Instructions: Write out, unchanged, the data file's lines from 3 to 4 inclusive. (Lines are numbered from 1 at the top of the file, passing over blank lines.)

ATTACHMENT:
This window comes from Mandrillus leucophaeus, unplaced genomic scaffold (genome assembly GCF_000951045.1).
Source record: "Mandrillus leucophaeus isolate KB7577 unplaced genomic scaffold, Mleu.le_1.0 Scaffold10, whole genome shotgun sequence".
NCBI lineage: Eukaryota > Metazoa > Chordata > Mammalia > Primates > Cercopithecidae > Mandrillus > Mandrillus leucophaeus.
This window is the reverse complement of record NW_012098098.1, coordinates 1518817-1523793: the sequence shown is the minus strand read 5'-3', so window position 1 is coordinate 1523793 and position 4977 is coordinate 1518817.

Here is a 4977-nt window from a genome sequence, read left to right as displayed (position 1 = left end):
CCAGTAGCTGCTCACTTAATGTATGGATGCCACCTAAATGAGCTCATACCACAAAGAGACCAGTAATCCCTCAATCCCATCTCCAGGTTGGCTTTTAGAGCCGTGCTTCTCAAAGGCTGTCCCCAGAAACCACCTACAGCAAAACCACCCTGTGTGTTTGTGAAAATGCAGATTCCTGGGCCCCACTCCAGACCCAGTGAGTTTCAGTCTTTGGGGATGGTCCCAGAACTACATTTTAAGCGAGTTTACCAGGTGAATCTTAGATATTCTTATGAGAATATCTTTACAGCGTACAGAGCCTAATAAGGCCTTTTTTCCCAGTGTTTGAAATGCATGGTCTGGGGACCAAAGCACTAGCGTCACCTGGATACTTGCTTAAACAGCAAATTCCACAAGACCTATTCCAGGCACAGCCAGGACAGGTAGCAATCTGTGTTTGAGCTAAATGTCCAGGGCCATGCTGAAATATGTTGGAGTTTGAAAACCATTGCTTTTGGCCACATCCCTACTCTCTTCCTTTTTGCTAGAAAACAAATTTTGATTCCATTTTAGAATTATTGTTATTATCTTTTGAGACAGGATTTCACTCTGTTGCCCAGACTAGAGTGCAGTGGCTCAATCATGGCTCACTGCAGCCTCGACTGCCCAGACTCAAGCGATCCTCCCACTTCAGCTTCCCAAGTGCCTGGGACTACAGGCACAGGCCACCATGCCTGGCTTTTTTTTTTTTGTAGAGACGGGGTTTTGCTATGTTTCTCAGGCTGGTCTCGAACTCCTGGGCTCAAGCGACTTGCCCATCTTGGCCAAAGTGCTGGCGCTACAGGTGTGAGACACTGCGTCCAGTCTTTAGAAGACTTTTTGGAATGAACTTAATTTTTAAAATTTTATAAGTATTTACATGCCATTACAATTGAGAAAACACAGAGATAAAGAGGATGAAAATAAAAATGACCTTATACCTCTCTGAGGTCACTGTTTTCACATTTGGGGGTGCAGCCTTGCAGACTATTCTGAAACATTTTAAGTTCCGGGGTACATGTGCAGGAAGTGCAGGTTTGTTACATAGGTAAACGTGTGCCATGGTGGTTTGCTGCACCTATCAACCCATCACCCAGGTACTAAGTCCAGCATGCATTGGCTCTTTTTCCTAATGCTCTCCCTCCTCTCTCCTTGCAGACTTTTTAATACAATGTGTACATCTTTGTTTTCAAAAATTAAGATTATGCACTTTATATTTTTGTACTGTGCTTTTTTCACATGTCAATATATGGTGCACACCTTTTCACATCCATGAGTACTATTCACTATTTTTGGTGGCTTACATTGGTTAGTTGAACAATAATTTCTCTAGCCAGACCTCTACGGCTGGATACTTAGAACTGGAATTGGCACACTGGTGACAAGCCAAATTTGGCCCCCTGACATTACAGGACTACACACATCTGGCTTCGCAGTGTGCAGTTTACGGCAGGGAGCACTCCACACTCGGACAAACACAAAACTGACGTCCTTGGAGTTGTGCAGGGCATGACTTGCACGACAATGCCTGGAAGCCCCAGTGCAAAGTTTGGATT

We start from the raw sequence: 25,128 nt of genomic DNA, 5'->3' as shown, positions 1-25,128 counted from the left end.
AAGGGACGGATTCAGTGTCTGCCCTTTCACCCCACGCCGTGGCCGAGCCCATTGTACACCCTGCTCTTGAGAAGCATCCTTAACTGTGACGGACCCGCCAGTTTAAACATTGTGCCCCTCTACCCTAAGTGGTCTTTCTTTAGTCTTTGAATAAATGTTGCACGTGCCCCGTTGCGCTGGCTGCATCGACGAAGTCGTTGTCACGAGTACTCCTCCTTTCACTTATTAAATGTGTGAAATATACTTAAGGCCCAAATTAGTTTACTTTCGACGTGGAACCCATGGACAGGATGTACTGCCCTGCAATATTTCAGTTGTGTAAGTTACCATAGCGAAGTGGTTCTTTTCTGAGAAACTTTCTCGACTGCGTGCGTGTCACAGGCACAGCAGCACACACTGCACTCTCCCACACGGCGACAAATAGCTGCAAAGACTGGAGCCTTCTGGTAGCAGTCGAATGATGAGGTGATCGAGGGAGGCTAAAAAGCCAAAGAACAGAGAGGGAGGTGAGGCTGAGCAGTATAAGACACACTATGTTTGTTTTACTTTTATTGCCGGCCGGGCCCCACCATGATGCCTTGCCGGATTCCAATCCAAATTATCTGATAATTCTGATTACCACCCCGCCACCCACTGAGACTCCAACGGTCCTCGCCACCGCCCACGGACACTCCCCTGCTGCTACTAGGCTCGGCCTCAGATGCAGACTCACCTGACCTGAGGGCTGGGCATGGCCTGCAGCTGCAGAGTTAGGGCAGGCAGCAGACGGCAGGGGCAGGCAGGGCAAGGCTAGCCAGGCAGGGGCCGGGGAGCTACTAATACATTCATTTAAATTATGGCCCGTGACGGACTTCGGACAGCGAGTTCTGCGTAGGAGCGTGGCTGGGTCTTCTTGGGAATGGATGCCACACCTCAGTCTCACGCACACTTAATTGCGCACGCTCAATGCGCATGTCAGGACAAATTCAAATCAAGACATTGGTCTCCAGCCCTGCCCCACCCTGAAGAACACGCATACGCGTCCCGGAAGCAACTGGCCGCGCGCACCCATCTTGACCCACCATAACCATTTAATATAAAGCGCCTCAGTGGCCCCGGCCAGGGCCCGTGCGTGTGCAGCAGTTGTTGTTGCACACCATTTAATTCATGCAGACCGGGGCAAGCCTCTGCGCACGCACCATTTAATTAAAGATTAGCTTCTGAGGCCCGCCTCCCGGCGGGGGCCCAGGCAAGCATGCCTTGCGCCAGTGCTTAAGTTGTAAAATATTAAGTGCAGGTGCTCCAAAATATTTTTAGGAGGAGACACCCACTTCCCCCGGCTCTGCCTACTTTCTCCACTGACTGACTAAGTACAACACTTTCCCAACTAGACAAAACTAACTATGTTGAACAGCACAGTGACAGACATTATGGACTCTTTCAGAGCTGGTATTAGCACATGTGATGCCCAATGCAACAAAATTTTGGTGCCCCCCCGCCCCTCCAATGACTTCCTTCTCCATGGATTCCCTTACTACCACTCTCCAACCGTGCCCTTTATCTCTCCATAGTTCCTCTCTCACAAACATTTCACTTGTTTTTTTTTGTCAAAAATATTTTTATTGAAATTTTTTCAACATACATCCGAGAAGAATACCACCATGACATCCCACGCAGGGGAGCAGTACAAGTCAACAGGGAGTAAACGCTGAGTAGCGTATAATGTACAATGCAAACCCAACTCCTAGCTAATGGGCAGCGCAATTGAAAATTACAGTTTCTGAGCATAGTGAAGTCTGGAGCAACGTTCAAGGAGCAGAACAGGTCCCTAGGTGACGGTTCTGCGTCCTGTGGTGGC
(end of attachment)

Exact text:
NCBI lineage: Eukaryota > Metazoa > Chordata > Mammalia > Primates > Cercopithecidae > Mandrillus > Mandrillus leucophaeus.
This window is the reverse complement of record NW_012098098.1, coordinates 1518817-1523793: the sequence shown is the minus strand read 5'-3', so window position 1 is coordinate 1523793 and position 4977 is coordinate 1518817.